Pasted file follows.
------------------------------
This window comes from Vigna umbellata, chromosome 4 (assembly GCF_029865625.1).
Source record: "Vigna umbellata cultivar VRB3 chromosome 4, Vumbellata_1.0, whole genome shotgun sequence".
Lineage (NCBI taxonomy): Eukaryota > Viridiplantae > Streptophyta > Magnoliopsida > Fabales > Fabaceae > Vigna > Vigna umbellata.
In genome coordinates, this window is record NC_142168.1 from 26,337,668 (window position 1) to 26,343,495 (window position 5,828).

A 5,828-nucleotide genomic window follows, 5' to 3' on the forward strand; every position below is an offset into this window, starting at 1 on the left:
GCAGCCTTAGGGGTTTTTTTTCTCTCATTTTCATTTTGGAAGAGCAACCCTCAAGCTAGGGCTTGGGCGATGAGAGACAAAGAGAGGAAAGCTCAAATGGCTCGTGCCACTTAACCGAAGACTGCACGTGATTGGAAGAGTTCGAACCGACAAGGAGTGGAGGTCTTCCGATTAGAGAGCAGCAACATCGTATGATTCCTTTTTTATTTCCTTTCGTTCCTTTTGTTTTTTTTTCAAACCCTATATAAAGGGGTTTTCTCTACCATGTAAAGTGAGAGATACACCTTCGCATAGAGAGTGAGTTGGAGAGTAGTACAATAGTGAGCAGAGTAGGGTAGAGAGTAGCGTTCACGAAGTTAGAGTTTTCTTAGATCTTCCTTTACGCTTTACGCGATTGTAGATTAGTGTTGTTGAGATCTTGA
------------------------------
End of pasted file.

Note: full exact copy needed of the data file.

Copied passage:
This window comes from Vigna umbellata, chromosome 4 (assembly GCF_029865625.1).
Source record: "Vigna umbellata cultivar VRB3 chromosome 4, Vumbellata_1.0, whole genome shotgun sequence".
Lineage (NCBI taxonomy): Eukaryota > Viridiplantae > Streptophyta > Magnoliopsida > Fabales > Fabaceae > Vigna > Vigna umbellata.
In genome coordinates, this window is record NC_142168.1 from 26,337,668 (window position 1) to 26,343,495 (window position 5,828).

A 5,828-nucleotide genomic window follows, 5' to 3' on the forward strand; every position below is an offset into this window, starting at 1 on the left:
GCAGCCTTAGGGGTTTTTTTTCTCTCATTTTCATTTTGGAAGAGCAACCCTCAAGCTAGGGCTTGGGCGATGAGAGACAAAGAGAGGAAAGCTCAAATGGCTCGTGCCACTTAACCGAAGACTGCACGTGATTGGAAGAGTTCGAACCGACAAGGAGTGGAGGTCTTCCGATTAGAGAGCAGCAACATCGTATGATTCCTTTTTTATTTCCTTTCGTTCCTTTTGTTTTTTTTTCAAACCCTATATAAAGGGGTTTTCTCTACCATGTAAAGTGAGAGATACACCTTCGCATAGAGAGTGAGTTGGAGAGTAGTACAATAGTGAGCAGAGTAGGGTAGAGAGTAGCGTTCACGAAGTTAGAGTTTTCTTAGATCTTCCTTTACGCTTTACGCGATTGTAGATTAGTGTTGTTGAGATCTTGA